INDIANAPOLIS — Michigan State arrived at the Final Four as the odd team out, the only one that wasn't a No. 1 seed.
Coach Tom Izzo was hoping his team would prove worthy of such elite company, but instead, the Spartans looked out of their element.
"I feel bad because I didn't think people got to see the team that (had) won 12 out of the last 15 games," Izzo said.
Michigan State's unexpected run ended quietly Saturday night when the Spartans lost 81-61 to Duke in the national semifinals. A thrilling March turned an up-and-down season into a success for Michigan State, but Spartans fans have certainly learned over the years that even Izzo can't always make up for a gap in talent.
Michigan State is now 1-9 against Duke under Izzo, and the latest matchup wasn't close. An early eight-point lead for the seventh-seeded Spartans was wiped out almost immediately, and Michigan State spent the second half trying to manage significant foul trouble while facing an opponent at the top of its game.
"Went into this game believing we could win, thinking we were going to win, just because the way we practiced," Izzo said. "I did not think we played very well. I think Duke had something to do with that, and Michigan State had something to do with that. You can't sit there, and the way we played these last 15 games — we moved that ball early, we got a lot of good shots. We just kind of settled."
Izzo's lone national championship came back in 2000, in the middle season of a three-year streak of Final Four appearances for the Spartans. Michigan State was a No. 1 seed each of those years, but lately the Spartans have made their mark more as a dangerous postseason darkhorse. They've turned the unexpected Final Four run into something of an art form, but the magic does seem to run out at a certain point.
Specifically, Izzo has had a hard time beating either Tobacco Road power. Izzo's struggles against Duke have been well documented, but his record against North Carolina is similar. The Spartans reached the Final Four as a No. 5 seed in 2005, only to lose 87-71 to the Tar Heels in the semifinals. As a No. 2 seed in the 2009 title game, Michigan State lost 89-72 to North Carolina.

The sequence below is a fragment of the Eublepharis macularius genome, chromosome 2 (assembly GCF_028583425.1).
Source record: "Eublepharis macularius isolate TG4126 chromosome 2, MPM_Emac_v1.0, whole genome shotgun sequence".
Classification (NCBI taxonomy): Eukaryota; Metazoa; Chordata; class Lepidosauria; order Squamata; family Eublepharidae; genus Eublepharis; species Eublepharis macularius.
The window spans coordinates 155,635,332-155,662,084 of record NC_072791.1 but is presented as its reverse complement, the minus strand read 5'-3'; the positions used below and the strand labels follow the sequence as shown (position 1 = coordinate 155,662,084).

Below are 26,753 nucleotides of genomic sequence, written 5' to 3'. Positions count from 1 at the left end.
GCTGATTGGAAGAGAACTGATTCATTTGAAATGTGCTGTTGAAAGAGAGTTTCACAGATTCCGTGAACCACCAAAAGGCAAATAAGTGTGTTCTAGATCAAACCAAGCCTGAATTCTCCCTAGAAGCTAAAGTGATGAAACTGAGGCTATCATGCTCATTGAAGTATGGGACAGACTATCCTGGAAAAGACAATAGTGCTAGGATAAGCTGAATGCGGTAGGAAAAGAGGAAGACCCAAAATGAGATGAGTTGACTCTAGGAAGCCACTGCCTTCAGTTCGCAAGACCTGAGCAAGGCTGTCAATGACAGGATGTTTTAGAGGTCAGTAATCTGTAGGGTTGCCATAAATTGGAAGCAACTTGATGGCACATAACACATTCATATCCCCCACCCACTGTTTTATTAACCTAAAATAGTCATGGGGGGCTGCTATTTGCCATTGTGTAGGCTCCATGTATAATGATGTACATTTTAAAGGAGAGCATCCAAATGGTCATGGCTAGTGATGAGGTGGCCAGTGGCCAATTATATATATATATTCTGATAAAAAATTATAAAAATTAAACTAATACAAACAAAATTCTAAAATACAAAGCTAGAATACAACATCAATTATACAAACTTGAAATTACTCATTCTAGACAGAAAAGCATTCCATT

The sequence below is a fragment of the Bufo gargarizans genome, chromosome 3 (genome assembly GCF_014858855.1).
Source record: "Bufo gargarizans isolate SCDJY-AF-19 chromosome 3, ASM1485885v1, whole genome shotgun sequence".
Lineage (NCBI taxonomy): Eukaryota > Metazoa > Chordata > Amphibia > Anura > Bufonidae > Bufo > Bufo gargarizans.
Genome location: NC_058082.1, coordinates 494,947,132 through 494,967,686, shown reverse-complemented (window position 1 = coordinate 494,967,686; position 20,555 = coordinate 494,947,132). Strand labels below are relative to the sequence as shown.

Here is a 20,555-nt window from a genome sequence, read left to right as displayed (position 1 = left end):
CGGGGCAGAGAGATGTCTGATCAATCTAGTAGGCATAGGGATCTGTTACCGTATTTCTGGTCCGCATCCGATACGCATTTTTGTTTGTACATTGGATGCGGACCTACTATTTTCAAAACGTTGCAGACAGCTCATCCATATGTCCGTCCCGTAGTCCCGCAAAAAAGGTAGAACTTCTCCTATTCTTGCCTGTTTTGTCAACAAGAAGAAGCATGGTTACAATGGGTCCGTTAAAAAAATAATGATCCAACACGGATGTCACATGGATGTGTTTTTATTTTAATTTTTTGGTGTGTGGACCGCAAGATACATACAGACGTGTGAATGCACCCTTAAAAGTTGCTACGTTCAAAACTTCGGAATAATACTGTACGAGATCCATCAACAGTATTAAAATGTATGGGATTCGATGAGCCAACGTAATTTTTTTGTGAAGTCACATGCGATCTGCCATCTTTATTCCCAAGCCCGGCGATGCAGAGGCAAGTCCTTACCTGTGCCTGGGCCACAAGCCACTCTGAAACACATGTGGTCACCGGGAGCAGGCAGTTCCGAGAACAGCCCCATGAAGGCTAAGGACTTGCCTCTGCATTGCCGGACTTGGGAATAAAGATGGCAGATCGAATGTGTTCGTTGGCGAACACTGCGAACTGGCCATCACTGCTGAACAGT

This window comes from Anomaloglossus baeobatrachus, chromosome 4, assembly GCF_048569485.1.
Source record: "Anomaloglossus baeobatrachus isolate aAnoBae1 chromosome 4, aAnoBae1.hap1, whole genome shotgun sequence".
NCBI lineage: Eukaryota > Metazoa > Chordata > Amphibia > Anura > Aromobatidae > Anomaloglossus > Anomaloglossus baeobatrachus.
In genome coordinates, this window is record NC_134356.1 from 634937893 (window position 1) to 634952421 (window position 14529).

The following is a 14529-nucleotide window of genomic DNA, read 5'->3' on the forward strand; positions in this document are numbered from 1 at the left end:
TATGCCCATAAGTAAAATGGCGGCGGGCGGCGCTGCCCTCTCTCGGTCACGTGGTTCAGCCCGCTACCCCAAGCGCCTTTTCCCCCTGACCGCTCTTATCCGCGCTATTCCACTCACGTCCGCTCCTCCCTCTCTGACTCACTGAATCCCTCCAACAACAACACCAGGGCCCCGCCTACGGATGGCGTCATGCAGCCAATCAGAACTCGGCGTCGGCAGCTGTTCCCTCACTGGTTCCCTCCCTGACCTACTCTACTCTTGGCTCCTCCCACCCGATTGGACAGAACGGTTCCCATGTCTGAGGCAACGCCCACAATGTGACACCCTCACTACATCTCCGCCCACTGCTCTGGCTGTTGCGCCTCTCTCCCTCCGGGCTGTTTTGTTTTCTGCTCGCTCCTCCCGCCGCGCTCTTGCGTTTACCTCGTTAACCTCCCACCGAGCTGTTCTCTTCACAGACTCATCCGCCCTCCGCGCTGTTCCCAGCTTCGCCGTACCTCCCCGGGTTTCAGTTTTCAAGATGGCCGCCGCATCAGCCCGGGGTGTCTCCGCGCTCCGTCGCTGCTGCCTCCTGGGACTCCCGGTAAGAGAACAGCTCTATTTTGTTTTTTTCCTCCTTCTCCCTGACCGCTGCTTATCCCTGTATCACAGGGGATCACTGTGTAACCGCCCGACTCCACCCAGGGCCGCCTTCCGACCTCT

In 2010, the Spartans were a No. 5 seed again, and this time the opponent was fifth-seeded Butler. The Bulldogs held off the Spartans by two in the semifinals — of course, if Michigan State had won that game, Duke would have been waiting in the final.
This year's Spartans were led by seniors Travis Trice and Branden Dawson, so Michigan State will have to replace them. Junior Denzel Valentine led all scorers with 22 points Saturday, and he and Izzo shared a brief moment right after the game ended.
"I just looked at him — I said, 'I'm going to get you here next year,'" Valentine said. "It was a heck of a run. I'm just mad we lost because of (Dawson), Trav, what they've been through, what we've been through as a team this season. We've got to tip our hat off to Duke."
That's how these runs seem to end for Michigan State. The Spartans upset higher-seeded teams for a couple weeks — until they can't any more. Izzo felt Michigan State was capable of putting up a better fight against Duke, but there was a clear difference between the teams Saturday.
That's not to say the Spartans can't measure up with the nation's best. Last season, Michigan State was among the favorites to win the title before the NCAA Tournament started, and in 2012, the Spartans were a No. 1 seed. But this year, they were an underdog playing in a Final Four with three powerful opponents — and it showed.
"I felt like we panicked a little bit because maybe certain guys that had been shooting well didn't get shots. I thought they did a good job of taking that away," Izzo said. "We're not real deep in talent. But we'll get more. We'll be better."